to keep the box-loop from opening. In the defendant's device the part of the flanges not cut away also hold together the frame and the box-loop, while the clasps of the metal plate inside the box-loop prevents it from opening; but this plate serves substantially the same purpose as the flanges would, had they remained entire, and it may fairly be said to be an equivalent for them. As a result of cutting a way part of the flanges, leaving clinching pieces or ears, the blinders are held in a somewhat different manner in the article made by the defendant; but we do not regard this as a material change of construction. The point is also urged by the defendant that the cheek strap mentioned in the first claim of the patent does not appear in exhibits of the article made by the defendant; such strap, printed price-list of the dehowever, is seen in the drawing in fendant, and in his newspaper advertisement, and its use is indispensable. It is clear, we think, that the defendant infringes the first claim of the patent. It is well settled that immaterial changes, or the substitution of mechanical equivalents, will not relieve a party from the charge of infringement. It is undoubtedly true that a metallic tube or frame, with a neck and flanges for fastening purposes, has been used for a considerable time upon harnesses, as well as upon articles of tin-ware, but this invention is for a combination of a metallic frame with a box-loop which is quite different. The use of two plates of metal which hold together the cheek strap, blinder iron, and loop, by means of screws, we find in the patent of Cahoone & Teas, dated February 4, 1879, No. 211,886; stitching, however, is not dispensed with, and it is manifest that the device is quite different from the metallic frame and flanges of the plaintiff's invention. The defendant has a patent, No. 260,074, dated June 27, 1882, for an improvement in box-Ioop and blind for harnesses, but the evidence discloses that the article he makes differs essentially from that described in his patent. Upon the whole, we are of opinion that an injunction should be granted, and it is so ordered.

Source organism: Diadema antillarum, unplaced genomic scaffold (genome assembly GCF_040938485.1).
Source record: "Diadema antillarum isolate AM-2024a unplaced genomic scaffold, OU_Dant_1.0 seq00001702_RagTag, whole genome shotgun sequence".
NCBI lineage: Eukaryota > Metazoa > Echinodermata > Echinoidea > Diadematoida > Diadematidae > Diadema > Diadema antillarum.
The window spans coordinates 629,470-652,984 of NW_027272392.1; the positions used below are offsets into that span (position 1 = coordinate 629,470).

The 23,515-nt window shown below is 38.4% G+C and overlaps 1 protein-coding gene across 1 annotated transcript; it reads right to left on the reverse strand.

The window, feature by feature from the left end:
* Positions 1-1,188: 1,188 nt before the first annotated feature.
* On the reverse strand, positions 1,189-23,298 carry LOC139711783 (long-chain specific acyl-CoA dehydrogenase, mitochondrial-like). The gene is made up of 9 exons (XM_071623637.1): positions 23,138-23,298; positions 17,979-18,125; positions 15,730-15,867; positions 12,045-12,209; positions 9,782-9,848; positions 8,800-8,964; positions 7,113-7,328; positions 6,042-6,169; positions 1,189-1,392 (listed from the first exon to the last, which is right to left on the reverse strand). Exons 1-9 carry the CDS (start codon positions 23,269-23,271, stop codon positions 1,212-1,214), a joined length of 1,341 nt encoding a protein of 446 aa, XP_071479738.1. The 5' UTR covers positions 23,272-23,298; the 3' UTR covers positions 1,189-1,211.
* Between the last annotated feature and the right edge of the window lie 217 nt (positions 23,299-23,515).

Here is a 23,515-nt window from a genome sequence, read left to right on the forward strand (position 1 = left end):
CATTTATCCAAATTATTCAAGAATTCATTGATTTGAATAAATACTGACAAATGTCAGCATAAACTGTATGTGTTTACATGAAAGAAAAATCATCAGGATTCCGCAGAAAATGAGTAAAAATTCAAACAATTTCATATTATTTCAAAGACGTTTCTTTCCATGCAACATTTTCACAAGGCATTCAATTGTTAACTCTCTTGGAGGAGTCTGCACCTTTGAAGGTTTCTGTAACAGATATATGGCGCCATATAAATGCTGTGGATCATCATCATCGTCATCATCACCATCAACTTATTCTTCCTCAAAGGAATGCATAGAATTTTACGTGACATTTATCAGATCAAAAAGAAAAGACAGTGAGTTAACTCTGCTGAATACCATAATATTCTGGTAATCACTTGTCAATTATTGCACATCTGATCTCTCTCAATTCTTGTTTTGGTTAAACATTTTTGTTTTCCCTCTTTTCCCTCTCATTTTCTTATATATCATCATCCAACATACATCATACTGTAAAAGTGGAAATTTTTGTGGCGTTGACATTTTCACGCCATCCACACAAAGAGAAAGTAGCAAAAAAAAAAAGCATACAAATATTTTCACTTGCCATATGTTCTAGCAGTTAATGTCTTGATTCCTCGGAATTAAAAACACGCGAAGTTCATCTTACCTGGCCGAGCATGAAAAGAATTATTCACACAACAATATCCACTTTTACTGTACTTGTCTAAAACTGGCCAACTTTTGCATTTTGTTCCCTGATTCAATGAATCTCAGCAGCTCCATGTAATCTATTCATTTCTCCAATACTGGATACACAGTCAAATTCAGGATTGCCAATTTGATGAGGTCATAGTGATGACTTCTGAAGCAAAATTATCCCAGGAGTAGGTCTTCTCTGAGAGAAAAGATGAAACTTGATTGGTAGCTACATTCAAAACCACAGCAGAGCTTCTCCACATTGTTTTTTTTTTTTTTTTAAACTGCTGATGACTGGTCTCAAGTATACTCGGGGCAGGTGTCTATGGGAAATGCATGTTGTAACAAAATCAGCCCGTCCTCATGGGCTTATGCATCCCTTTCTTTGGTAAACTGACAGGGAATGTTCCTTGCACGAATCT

(District Oourt, 8. D. New York. November 5, 1883.)
A ship must be fit Rnd competent for the kind of cargo and particular service for which she has engaged.
Where a vessel was chartered to take oranges from Valencia to New York, agreeing that" the hatches should be taken 011 whenever practicable, as usual1 for the ventilation of green fruits," held, that it was a violation of the terms 01 the charter for the vessel to load so deeply with previous cargo that she was unable to provide for the usual ventilation neoessary for such fruit, and that loading so as to leave from one to three feet less free-board than usual was evideuce of such overloading. 3. SAME-VEN'l'ILATION-PUOXI)IATE VAUSE OF Loss Where, in consequence of such overloading, the vessel was subjected to taking in more water on deck, so that the hatches had to be kept closed more than usual, and the fruit was thereby deteriorated from want of ventilation, held, that the overloading was the proximate cause of the loss, for which the ship was liable.
SAME-CHARTER-OVERLOADING FRUIT CARGO.
In Admiralty. Wm. A. Walker and Geo. A. Black, for libelant. w. W. Goodrich, for claimants. BROWN, J. This action was brought to recover damages for injury to 4,336 cases of oranges, shipped in good condition at Valencia, Spain, on board the Regulus, about the seventh of January, 1881, and delivered in a greatly damaged condition on arriving at New York, on the ninth of. February following. In November previous the libelant had chartered the Regulus, after loading with mineral at Elba at captain's option, for the owner's benefit, say from 1,250 to 1,800 tons, to proceed to Valencia, and to load for the libelant 4,400 cases of oranges, or other fruit, to be transported to New York The charter contained the usual provisions that the ship should be "everywayfittedforthe voyage, * * .. and that the hatches should be takenofl' whenever practicable, as usual for ventilation of green fruit." At Elba the ship took on board 1,200 tons of ore; arrived at Valencia on the fifth, there received cases of fruit, left Valencia on the evening of the seventh, arrived at Gibraltar on the evening of the ninth, where she took on board 300 tons of coal, left Gibraltar on the tenth, and arrived in New York on the ninth, of February. The voyage was about a week longer than is usual, even at that season. The weather became very heavy and tempestuous immediately after leaving Gibraltar. I find from the evidence that the cargo was properly stowed; that the ship was not overloaded, having reference to her ability to cross the Atlantic safely; and that suitable means for ventilation were adopted before leaving Valencia, with the usual arrangement of booby hatches and ventilators. These hatches and ventilators, however, were swept away during the first